How To Prevent Surgical Site Infections

Surgery and emergency concept. Professional Medical Doctors Performing Surgery

Every year, 15 million Americans undergo a surgical procedure, hoping to repair damage and bring healing to their medical challenges. 


Many will walk out well, but some – up to three percent, according to JAMA – will experience an infection “at or adjacent to the surgical incision site.” This means that hundreds of thousands of patients will experience a surgical site infection (SSI) annually, increasing hospital stays by 7 to 11 days on average, eroding healthcare outcomes, damaging the reputations of physicians and healthcare facilities, and increasing costs for patients and healthcare providers. 


More specifically, SSIs often result in readmissions, additional testing, antibiotic treatments, and additional surgical procedures, ballooning expenses and exposing patients to additional risks. 


As the National Library of Medicine concludes, “The need to treat SSIs places a severe financial strain on health care resources.”


However, SSIs aren’t inevitable, and healthcare providers can take intentional steps to reduce patient exposure to infectious diseases. In fact, according to AORN Journal, “Approximately 55% of SSIs could be avoided if health care personnel adhered to evidence-based prevention strategies.”


Here are the top five ways to prevent surgical site infections at your healthcare facility.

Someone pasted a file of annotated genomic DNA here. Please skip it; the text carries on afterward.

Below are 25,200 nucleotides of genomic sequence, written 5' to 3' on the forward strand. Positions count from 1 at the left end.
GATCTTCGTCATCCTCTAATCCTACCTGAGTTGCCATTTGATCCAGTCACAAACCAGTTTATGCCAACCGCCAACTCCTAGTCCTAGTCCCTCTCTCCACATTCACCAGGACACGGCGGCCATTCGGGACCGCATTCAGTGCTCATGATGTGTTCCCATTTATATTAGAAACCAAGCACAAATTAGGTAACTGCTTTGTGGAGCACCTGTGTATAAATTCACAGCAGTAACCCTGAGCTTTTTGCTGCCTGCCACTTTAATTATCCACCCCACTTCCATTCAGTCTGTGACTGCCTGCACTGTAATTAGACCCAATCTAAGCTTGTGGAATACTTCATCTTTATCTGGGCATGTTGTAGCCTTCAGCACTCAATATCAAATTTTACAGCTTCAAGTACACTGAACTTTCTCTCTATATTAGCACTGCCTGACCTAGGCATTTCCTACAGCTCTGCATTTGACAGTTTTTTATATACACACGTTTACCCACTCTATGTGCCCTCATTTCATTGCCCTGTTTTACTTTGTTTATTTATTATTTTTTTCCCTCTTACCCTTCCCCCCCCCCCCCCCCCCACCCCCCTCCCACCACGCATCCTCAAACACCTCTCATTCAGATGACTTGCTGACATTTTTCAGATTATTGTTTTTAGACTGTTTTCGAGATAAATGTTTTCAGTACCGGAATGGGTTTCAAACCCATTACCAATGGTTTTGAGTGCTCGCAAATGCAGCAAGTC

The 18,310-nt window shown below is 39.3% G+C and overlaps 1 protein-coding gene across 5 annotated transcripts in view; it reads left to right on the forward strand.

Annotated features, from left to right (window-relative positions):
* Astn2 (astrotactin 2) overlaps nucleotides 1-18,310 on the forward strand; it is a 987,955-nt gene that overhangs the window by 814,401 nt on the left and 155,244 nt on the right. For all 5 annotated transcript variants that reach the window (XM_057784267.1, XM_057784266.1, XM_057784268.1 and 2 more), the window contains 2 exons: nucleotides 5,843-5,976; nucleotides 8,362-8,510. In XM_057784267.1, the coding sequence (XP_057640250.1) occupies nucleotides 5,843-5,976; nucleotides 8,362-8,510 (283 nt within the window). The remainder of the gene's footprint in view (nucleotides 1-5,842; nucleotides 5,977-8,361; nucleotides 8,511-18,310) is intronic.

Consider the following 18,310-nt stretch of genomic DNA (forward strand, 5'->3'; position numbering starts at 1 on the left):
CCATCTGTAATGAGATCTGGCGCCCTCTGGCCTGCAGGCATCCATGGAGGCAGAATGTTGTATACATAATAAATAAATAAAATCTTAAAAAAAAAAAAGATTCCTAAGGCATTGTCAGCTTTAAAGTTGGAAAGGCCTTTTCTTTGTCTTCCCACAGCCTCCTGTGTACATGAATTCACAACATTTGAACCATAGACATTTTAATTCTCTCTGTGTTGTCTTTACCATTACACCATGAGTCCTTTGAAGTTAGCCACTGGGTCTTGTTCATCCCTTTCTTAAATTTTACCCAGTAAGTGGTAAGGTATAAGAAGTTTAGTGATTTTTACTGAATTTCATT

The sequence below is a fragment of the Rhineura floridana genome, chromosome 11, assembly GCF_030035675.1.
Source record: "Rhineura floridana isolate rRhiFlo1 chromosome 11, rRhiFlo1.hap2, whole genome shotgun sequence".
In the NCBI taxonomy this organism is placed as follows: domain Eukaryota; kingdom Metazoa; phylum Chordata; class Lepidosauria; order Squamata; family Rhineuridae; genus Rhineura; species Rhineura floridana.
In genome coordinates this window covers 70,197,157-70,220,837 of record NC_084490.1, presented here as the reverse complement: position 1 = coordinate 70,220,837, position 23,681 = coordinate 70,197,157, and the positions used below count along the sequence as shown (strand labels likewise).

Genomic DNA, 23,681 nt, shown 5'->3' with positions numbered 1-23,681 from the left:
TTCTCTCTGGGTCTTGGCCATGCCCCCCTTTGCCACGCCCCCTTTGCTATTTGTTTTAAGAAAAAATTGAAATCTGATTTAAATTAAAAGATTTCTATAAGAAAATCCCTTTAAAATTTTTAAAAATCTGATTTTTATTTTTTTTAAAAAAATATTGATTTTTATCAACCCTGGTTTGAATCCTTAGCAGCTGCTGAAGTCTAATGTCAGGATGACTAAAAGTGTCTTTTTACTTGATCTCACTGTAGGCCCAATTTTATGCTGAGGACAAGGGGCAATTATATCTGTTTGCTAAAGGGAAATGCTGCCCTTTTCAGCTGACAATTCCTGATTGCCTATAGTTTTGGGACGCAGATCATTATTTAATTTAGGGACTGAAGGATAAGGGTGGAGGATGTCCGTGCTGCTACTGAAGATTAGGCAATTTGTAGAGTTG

1. Appropriately Disinfect the Surgical Setting

It may seem obvious that surgical sites must be decontaminated and sterilized before every use. However, some cleaning regimens, often the first defense against contaminated spaces, are less effective than many realize. 


As we recently covered in a separate article, manual cleaning makes it frighteningly likely that viruses and bacteria are not being eradicated, but rather being transported. One study found that “Cross-contamination among surfaces following terminal cleaning alone was documented in 50% of the total samples.”


With just 29 percent of high touch OR surfaces properly cleaned, healthcare providers need an efficient and effective method to disinfect the surgical setting quickly and completely before and after a procedure. As the CDC notes, this is especially true for surfaces “in close proximity to the patient and frequently touched surfaces in the patient care environment on a more frequent schedule compared to other surfaces.” 


Notably, healthcare providers must use EPA-registered disinfectants that eradicate the pathogens that are most likely to contaminate the sterile surgical environment. 


Fogging technologies that leverage hypochlorous acid (HOCl) can effectively address these challenges, providing 100 percent HOCl surface contact and eliminating the unpredictability of manual cleaning without compromising efficacy.

2. Prepare Patients to Take Proactive, Preventative Cleaning Procedures

To prevent SSIs, patients should bathe in soap or antiseptic solution before a procedure. AORN explains that risk factors for SSIs include “a patient’s endogenous or extrinsic bacteria that colonize areas away from the surgical site.” 


Chlorhexidine gluconate (CHG) is commonly used due to its effectiveness against a wide range of bacteria, fungi, and some viruses. This is crucial because SSIs can be caused by bacteria from different parts of the body, not just the surgery site. CHG is available as 2% impregnated cloth or 4% liquid soap.